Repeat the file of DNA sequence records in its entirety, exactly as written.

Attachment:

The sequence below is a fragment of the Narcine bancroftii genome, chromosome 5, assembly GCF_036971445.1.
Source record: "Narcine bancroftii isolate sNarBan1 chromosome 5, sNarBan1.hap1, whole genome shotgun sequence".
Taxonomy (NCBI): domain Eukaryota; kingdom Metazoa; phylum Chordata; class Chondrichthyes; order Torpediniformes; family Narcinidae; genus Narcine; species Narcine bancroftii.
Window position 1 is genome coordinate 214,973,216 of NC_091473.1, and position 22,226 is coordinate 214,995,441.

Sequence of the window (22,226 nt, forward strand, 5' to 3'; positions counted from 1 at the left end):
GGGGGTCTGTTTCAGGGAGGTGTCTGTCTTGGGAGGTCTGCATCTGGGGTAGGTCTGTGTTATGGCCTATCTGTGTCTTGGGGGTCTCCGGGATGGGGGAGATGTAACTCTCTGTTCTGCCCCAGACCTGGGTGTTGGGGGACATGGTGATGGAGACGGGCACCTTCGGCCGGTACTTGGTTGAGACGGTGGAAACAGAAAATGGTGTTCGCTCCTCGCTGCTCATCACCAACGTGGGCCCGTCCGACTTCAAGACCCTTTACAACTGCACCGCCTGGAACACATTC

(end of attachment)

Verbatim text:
The sequence below is a fragment of the Narcine bancroftii genome, chromosome 5, assembly GCF_036971445.1.
Source record: "Narcine bancroftii isolate sNarBan1 chromosome 5, sNarBan1.hap1, whole genome shotgun sequence".
Taxonomy (NCBI): domain Eukaryota; kingdom Metazoa; phylum Chordata; class Chondrichthyes; order Torpediniformes; family Narcinidae; genus Narcine; species Narcine bancroftii.
Window position 1 is genome coordinate 214,973,216 of NC_091473.1, and position 22,226 is coordinate 214,995,441.

Sequence of the window (22,226 nt, forward strand, 5' to 3'; positions counted from 1 at the left end):
GGGGGTCTGTTTCAGGGAGGTGTCTGTCTTGGGAGGTCTGCATCTGGGGTAGGTCTGTGTTATGGCCTATCTGTGTCTTGGGGGTCTCCGGGATGGGGGAGATGTAACTCTCTGTTCTGCCCCAGACCTGGGTGTTGGGGGACATGGTGATGGAGACGGGCACCTTCGGCCGGTACTTGGTTGAGACGGTGGAAACAGAAAATGGTGTTCGCTCCTCGCTGCTCATCACCAACGTGGGCCCGTCCGACTTCAAGACCCTTTACAACTGCACCGCCTGGAACACATTC